Henri de Toulouse-Lautrec: At the Moulin Rouge -The Dance (1890)

At the Moulin Rouge: The Dance, Henri de Toulouse-Lautrec (1890) Philadelphia Museum of Art, [Public domain], via Wikimedia Commons
At the Moulin Rouge, the Dance is an oil-on-canvas painted by French artist Henri de Toulouse-Lautrec. It was painted in 1890, and is the second of a number of graphic paintings by Toulouse-Lautrec depicting the Moulin Rouge cabaret built in Paris in 1889. It portrays two dancers dancing the can-can in the middle of the crowded dance hall. A recently discovered inscription by Toulouse-Lautrec on the back of the painting reads: “The instruction of the new ones by Valentine the Boneless.”[1] This means that the man to the left of the woman dancing, is Valentin le désossé, a well-known dancer at the Moulin Rouge, and he is teaching the newest addition to the cabaret. To the right, is a mysterious aristocratic women in pink. The background also features many aristocratic people such as poet Edward Yeats, the club owner and even Toulouse-Lautrec’s father. The work is currently displayed at the Philadelphia Museum of Art.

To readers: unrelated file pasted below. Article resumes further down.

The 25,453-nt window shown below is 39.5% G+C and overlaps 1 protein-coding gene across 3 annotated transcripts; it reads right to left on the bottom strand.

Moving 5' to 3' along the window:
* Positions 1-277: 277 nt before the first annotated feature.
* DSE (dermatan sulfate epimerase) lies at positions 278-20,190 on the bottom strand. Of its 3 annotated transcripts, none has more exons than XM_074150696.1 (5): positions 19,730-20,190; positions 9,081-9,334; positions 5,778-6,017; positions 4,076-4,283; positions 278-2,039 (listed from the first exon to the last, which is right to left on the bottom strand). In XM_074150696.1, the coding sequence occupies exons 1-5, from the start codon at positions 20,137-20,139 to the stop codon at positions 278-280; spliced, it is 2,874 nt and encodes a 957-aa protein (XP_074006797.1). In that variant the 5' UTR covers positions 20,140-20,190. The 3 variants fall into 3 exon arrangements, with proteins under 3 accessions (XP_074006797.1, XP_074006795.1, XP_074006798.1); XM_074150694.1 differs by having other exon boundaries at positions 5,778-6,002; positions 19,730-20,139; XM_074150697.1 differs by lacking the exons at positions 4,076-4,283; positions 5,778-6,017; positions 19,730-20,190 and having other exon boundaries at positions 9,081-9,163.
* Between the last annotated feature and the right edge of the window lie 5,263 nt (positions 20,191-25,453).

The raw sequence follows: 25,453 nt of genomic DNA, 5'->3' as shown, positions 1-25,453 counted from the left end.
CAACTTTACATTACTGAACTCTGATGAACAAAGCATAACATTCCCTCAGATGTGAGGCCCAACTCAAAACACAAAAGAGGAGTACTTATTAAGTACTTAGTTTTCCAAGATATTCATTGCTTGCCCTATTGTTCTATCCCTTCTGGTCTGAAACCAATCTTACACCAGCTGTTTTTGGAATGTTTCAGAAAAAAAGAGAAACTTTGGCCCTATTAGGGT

Quote from wikipedia

Click for enlarged detail:


From the collection of

Philadelphia Museum of Art

  • Title: At the Moulin Rouge: The Dance
  • Date: 1890
  • Location: Paris, France
  • Physical Dimensions: w59 x h45.51 in (Overall)
  • Artist/Maker: Henri de Toulouse-Lautrec, French, 1864 – 1901
  • Type: Paintings
  • Credit Line: The Henry P. McIlhenny Collection in memory of Frances P. McIlhenny, 1986

Image credit: [Public domain], via Wikimedia Commons,


Google Art Project

Philadelphia Museum of Art



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